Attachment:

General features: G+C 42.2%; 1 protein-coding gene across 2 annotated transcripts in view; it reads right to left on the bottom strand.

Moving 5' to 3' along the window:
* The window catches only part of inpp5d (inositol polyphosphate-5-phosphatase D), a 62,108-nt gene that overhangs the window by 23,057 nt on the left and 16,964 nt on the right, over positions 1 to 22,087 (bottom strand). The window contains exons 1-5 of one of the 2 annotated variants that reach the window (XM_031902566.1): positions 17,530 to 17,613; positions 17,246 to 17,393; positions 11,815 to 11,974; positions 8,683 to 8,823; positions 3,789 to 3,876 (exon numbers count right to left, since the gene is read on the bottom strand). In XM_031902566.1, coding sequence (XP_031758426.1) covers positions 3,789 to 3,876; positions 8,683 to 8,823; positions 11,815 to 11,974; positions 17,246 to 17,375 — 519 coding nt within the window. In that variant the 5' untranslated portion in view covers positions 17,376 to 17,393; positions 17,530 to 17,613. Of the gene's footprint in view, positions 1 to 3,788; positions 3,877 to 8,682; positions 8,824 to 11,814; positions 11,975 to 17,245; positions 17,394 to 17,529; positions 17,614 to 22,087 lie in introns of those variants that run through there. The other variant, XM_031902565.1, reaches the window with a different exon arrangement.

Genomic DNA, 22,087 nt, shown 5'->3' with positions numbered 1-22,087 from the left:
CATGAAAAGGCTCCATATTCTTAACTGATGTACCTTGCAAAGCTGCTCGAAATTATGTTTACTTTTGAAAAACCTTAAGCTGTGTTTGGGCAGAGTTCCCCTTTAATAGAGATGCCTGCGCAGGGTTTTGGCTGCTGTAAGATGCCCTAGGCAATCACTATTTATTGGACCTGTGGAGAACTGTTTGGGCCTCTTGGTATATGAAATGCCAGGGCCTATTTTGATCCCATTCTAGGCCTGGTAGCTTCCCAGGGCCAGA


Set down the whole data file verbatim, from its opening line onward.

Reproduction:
General features: G+C 42.2%; 1 protein-coding gene across 2 annotated transcripts in view; it reads right to left on the bottom strand.

Moving 5' to 3' along the window:
* The window catches only part of inpp5d (inositol polyphosphate-5-phosphatase D), a 62,108-nt gene that overhangs the window by 23,057 nt on the left and 16,964 nt on the right, over positions 1 to 22,087 (bottom strand). The window contains exons 1-5 of one of the 2 annotated variants that reach the window (XM_031902566.1): positions 17,530 to 17,613; positions 17,246 to 17,393; positions 11,815 to 11,974; positions 8,683 to 8,823; positions 3,789 to 3,876 (exon numbers count right to left, since the gene is read on the bottom strand). In XM_031902566.1, coding sequence (XP_031758426.1) covers positions 3,789 to 3,876; positions 8,683 to 8,823; positions 11,815 to 11,974; positions 17,246 to 17,375 — 519 coding nt within the window. In that variant the 5' untranslated portion in view covers positions 17,376 to 17,393; positions 17,530 to 17,613. Of the gene's footprint in view, positions 1 to 3,788; positions 3,877 to 8,682; positions 8,824 to 11,814; positions 11,975 to 17,245; positions 17,394 to 17,529; positions 17,614 to 22,087 lie in introns of those variants that run through there. The other variant, XM_031902565.1, reaches the window with a different exon arrangement.

Genomic DNA, 22,087 nt, shown 5'->3' with positions numbered 1-22,087 from the left:
CATGAAAAGGCTCCATATTCTTAACTGATGTACCTTGCAAAGCTGCTCGAAATTATGTTTACTTTTGAAAAACCTTAAGCTGTGTTTGGGCAGAGTTCCCCTTTAATAGAGATGCCTGCGCAGGGTTTTGGCTGCTGTAAGATGCCCTAGGCAATCACTATTTATTGGACCTGTGGAGAACTGTTTGGGCCTCTTGGTATATGAAATGCCAGGGCCTATTTTGATCCCATTCTAGGCCTGGTAGCTTCCCAGGGCCAGA